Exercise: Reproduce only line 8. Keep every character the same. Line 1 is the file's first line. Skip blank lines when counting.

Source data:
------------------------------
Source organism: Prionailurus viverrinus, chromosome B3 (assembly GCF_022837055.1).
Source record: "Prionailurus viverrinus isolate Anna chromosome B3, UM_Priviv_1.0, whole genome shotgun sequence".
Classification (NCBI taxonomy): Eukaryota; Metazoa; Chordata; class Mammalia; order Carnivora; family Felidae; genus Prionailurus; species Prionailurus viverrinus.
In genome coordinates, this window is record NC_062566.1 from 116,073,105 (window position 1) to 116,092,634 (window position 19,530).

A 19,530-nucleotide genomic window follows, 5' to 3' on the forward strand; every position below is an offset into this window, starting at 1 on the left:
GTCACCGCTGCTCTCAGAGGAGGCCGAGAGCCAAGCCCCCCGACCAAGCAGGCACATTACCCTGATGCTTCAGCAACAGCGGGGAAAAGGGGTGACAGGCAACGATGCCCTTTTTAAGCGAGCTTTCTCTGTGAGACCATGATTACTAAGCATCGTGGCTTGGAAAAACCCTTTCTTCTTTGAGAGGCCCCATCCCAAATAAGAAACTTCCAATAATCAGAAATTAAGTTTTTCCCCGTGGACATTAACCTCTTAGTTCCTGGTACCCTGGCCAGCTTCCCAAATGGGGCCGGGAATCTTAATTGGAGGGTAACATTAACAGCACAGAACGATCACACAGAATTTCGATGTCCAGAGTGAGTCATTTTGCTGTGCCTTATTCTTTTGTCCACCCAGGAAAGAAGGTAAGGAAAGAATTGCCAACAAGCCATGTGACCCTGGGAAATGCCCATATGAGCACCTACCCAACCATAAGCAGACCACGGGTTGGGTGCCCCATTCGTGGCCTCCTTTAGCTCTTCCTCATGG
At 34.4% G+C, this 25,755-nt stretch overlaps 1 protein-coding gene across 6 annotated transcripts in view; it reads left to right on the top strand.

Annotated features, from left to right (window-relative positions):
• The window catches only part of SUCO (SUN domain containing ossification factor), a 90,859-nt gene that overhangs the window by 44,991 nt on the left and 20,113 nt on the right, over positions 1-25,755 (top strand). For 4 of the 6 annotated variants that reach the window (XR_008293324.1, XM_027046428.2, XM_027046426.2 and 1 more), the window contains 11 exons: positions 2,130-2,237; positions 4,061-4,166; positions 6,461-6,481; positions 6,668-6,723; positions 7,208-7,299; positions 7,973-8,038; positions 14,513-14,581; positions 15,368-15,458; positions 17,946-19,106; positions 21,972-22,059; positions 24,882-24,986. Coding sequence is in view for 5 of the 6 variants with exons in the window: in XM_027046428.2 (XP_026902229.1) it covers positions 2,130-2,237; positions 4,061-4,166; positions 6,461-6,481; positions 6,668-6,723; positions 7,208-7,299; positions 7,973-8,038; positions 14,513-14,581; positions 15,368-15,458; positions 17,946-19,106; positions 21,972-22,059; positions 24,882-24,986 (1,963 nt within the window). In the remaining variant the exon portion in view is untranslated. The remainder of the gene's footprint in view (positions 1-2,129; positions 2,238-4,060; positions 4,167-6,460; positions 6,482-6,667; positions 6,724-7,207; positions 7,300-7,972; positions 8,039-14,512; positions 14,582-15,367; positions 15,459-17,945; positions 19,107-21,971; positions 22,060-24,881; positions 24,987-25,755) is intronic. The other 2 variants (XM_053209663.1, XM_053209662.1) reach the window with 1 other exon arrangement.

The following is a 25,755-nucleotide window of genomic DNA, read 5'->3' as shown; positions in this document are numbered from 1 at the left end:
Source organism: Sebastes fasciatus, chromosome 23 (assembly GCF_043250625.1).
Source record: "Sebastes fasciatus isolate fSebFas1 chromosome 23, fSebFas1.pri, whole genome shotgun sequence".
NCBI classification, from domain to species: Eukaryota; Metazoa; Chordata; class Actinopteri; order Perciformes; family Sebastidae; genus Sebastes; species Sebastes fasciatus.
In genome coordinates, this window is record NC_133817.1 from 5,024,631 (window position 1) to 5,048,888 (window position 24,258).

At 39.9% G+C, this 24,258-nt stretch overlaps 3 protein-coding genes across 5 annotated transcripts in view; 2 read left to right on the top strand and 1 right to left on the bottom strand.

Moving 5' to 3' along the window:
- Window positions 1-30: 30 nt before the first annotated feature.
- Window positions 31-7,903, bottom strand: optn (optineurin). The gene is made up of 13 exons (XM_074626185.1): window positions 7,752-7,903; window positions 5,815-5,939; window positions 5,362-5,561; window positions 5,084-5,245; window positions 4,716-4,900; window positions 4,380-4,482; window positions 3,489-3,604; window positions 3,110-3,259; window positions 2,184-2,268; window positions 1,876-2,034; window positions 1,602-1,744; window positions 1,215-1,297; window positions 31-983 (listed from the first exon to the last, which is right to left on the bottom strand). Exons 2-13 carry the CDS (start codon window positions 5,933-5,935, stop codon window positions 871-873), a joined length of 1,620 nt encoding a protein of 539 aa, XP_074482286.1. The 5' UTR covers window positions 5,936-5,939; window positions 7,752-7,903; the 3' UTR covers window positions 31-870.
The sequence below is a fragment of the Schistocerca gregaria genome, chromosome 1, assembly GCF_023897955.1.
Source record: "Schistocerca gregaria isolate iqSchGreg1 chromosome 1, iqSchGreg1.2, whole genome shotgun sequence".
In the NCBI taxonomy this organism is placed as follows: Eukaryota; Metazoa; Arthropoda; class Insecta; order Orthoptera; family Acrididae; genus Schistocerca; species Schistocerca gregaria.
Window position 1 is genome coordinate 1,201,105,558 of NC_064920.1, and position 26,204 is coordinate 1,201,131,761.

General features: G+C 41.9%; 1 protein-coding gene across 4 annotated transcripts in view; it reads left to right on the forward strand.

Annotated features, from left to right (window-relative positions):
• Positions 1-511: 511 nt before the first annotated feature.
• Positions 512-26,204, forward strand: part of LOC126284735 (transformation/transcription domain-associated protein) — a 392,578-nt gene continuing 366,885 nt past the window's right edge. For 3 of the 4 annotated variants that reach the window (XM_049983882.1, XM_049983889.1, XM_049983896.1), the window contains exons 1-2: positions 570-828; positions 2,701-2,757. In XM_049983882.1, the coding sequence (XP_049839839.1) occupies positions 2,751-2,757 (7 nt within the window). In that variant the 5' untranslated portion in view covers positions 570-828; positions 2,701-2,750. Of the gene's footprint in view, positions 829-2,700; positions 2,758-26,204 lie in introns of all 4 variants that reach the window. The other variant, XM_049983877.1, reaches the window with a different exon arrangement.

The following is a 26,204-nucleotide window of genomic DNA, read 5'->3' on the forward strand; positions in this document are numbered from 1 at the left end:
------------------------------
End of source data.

Annotated features, from left to right (window-relative positions):